This interview was one of my first for The Big Issue, and as I remember our chat didn’t exactly generate a mountain of scintillating copy. I put that down to my inexperience and think some additional interviewing must have happened before publication. This might explain the weird bit of Kate Bush-bashing at the end. Whilst not a fan of Bush at the time, I don’t remember actively disliking her, or Peter Gabriel for that matter! Weaver is one of the few performers I interviewed who’s still active today. Looking up her discography , it seems I spoke to her just before she recorded her solo debut album ‘Supersister’ in 1998. However, the death of Manchester Records boss Rob Gretton soon after stymied Weaver’s plans for that album and it remains unreleased.
Ask any number of singers what drives them to perform before a room full of strangers and you’ll probably be met with initial bemusement and then the assertion that it ‘just feels right’. But when Jane Weaver began her career at college in Liverpool, singing cover versions at revue nights, she didn’t have that luxury; it didn’t feel right at all.
“People would say ‘You’ve got a sweet voice, get up there’. And I used to hurl in the toilets before going on, I’d be shaking really bad”, remembers the now self-assured singer as she watches the world go by through the windows of Manchester’s Dry Bar. Luckily for the lining of her stomach, things have changed as Weaver has grown more accustomed to performing live. “I don’t hurl, but I still get nervous”, she laughs, drawing on an ever-present cigarette. “Being on stage is dead scary but it’s quite thrilling”.,
That heady shot of adrenalin propelled her in front of a microphone with erstwhile indie contenders Kill Laura. The combination of gritty power pop and Weaver’s implacable tones gained them a live reputation to be reckoned with, and a bit of radio airplay. But like many others before, the band were dropped by their record label. Although initially devastated, the experience hasn’t dampened Weaver’s craving for the pop life.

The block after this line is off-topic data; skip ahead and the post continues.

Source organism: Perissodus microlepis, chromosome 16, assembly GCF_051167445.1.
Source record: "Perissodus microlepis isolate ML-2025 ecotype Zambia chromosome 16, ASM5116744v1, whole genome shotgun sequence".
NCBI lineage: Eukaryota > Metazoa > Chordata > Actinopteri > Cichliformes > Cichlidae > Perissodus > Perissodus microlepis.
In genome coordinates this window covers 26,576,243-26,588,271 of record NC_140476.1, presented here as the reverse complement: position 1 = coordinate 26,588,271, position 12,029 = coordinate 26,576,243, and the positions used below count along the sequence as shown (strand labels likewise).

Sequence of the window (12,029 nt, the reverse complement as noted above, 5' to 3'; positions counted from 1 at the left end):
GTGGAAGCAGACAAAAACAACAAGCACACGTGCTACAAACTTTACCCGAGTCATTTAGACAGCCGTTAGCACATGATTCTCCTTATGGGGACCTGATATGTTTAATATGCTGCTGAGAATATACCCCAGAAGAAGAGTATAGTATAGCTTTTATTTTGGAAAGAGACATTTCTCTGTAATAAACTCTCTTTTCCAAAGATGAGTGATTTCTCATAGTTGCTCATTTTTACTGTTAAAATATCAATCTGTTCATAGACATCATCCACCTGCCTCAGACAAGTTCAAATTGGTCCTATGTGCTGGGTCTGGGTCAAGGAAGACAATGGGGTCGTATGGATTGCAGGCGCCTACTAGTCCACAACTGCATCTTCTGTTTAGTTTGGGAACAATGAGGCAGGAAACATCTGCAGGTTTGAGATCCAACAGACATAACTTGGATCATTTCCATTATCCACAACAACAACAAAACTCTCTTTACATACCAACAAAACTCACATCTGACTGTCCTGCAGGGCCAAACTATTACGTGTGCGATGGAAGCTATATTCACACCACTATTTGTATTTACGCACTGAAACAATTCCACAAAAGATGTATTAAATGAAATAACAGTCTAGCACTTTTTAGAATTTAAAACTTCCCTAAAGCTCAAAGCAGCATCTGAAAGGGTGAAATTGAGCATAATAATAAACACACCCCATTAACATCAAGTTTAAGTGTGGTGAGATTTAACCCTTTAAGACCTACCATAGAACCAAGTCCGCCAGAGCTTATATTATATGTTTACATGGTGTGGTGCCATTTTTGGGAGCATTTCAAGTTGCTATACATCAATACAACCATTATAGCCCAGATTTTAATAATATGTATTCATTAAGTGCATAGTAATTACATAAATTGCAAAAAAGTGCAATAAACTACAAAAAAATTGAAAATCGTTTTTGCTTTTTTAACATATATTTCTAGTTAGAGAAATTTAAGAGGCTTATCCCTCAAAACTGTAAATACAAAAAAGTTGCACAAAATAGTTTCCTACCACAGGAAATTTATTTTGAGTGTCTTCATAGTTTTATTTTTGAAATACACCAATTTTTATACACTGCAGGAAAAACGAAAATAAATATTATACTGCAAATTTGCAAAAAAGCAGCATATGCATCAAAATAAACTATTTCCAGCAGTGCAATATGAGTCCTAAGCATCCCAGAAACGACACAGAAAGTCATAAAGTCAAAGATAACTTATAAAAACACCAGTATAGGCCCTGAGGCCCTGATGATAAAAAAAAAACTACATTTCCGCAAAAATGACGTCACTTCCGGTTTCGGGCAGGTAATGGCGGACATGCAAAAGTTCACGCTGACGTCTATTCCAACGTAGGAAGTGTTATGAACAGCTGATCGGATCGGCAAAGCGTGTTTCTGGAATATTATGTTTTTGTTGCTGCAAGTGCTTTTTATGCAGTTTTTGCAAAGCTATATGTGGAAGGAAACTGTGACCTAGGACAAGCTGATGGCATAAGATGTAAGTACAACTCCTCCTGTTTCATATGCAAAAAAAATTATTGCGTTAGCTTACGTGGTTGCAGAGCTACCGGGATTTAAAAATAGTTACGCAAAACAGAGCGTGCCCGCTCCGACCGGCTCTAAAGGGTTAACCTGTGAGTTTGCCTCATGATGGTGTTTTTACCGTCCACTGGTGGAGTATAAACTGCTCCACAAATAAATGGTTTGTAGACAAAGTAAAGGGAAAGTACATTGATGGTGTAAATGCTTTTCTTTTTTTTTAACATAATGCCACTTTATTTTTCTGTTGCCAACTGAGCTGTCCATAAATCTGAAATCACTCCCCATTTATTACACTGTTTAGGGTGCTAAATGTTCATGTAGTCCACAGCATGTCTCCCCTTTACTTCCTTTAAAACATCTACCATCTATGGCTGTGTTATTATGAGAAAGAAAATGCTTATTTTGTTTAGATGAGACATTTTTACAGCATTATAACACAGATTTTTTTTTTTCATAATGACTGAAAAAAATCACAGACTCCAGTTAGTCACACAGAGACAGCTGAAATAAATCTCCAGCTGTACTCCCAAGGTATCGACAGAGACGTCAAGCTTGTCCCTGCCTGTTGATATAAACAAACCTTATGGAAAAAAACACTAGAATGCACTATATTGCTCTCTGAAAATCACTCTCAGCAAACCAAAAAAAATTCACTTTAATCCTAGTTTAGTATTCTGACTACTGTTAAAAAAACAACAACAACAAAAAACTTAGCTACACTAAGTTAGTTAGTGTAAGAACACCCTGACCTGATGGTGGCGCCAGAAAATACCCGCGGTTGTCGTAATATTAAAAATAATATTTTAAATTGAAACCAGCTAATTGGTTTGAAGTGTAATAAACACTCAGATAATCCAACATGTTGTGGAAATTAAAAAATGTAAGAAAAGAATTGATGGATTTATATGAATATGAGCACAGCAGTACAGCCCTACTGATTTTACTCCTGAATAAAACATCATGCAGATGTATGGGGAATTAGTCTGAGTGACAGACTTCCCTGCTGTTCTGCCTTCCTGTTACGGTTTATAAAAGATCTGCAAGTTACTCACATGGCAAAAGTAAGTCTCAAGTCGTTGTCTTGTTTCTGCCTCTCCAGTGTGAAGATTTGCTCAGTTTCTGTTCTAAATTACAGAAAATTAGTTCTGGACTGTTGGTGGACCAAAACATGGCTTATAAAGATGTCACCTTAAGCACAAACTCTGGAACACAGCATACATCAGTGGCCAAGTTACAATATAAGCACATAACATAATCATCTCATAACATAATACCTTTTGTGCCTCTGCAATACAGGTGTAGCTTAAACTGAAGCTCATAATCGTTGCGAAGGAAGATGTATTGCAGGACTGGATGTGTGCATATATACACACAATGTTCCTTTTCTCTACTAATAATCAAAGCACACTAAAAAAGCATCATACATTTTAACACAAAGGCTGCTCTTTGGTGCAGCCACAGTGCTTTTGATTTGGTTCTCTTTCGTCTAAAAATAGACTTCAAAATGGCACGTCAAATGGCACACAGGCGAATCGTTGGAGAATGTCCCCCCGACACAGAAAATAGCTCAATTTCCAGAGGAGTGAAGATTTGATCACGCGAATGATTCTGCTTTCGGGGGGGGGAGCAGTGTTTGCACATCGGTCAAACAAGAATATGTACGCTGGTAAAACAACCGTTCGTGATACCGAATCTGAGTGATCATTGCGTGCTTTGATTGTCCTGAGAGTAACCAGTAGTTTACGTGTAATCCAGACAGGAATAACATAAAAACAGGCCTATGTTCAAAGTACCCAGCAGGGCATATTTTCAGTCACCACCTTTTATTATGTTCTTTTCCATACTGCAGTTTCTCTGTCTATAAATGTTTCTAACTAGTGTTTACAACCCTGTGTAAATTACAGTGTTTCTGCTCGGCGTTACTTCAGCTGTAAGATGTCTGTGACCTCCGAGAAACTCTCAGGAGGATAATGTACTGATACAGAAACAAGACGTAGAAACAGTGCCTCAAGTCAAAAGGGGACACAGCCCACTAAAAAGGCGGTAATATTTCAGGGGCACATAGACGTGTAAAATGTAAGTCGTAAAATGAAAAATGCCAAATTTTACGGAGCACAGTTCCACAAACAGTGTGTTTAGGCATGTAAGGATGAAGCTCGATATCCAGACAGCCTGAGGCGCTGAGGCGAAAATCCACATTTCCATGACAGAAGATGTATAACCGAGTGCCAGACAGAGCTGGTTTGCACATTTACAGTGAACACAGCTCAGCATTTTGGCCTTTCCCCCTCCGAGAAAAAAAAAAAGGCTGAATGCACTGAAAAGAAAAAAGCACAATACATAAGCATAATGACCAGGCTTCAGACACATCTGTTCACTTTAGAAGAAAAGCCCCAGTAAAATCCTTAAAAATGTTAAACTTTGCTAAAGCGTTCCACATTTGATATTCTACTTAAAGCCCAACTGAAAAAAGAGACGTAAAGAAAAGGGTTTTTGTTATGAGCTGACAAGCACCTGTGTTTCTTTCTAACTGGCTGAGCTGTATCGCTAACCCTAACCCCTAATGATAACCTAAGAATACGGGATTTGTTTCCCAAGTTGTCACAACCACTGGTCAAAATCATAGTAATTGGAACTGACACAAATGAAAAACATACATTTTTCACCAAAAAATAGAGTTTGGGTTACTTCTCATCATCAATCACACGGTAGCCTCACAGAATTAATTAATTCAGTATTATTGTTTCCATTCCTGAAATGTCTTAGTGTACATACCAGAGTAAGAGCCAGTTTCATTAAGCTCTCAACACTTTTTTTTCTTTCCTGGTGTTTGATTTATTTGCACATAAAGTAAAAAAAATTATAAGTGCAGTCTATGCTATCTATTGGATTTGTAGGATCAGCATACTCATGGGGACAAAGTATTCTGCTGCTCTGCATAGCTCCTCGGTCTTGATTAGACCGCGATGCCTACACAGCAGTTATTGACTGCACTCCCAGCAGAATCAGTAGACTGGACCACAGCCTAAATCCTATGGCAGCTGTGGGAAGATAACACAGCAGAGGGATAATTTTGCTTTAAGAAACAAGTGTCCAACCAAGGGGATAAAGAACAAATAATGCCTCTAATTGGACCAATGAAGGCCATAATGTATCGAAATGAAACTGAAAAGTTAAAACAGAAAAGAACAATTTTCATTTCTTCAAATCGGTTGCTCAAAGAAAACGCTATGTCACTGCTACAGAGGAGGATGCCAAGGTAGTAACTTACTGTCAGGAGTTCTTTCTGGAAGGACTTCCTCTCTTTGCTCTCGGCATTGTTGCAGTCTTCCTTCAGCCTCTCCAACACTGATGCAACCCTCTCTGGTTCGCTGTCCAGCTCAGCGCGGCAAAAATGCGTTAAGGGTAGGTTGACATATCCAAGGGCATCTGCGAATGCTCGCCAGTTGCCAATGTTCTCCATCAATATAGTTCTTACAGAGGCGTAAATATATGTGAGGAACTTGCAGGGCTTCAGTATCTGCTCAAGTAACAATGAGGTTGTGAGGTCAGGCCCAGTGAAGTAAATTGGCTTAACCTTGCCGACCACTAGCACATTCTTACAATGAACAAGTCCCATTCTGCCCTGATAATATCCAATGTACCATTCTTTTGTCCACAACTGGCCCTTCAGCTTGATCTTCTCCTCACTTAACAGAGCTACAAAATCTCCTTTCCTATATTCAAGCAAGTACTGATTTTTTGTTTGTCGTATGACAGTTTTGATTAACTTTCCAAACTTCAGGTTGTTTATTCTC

“At the end of the day it’s a business and you do have to separate yourself from that and not let it affect your creativity”.
But it’s only natural that after such a rejection you would want to take stock and figure out what you’re going to do with yourself and it was the same with Kill Laura. By the time they were finished, singer and band had parted company, with it seems the archetypal ‘creative differences’ playing their usual role.
“I couldn’t do a lot of acoustic stuff, because there wasn’t a lot for the band to do” she explains reasonably. “I wanted more of a free rein to what I wanted. I think as a solo artist you can do that, you can have the album with a lot of different sides to it. It’s a lot more difficult in a band”.
Even so, poised to record her first solo album, there’s still a question mark over exactly where Jane Weaver wants to roam. The big, raggy-arsed guitars and nomadic melody of the new CD Scream and Shout aren’t a million miles away from the muscular fret-stomping of her first single We Are Modern. Up against her more recent interest in electronic music, leans the strength of long-cherished guitar heroes like Neil Young and Teenage Fanclub. It’s possible even Weaver doesn’t know where she’s going yet, but whatever route she chooses, it’s feeling and not technique she values.
“I don’t know what I’m playing half the time: I make up chords”, she says, candid to a fault. “I’m frightened of learning what I am playing because I might start thinking about it too much”.
Again, it’s the answer you’d expect from a songwriter anxious not to strangle her muse. Weaver’s attitude to writing lyrics is completely the opposite, comparing it unfavourably to school homework.
“They come at the very last minute, at the eleventh hour. When I’m in the studio, they’ll go: ‘Right, vocal takes’ and I’ll go ‘Can you give me another ten minutes until I’ve actually written them?’ I ended up waking up in the middle of the night, writing a chorus and then going back to sleep, I was so worried that I had to finish all these songs”. And songs are what truly matter to Jane Weaver.
All the singers Weaver lists as heroes are women notable for doggedly pursuing their individual musical path through great songs: Patti Smith, Courtney Love, Kate Bush. Kate Bush?
“The first album I ever got was The Kick Inside, she remembers, lighting up another fag. “I wanted to be Kate Bush. It was just so weird and bizarre, watching her on telly dancing about”.
A Kate Bush fixation we can handle, just so long as she doesn’t begin working with Peter Gabriel. [see what I mean? AM]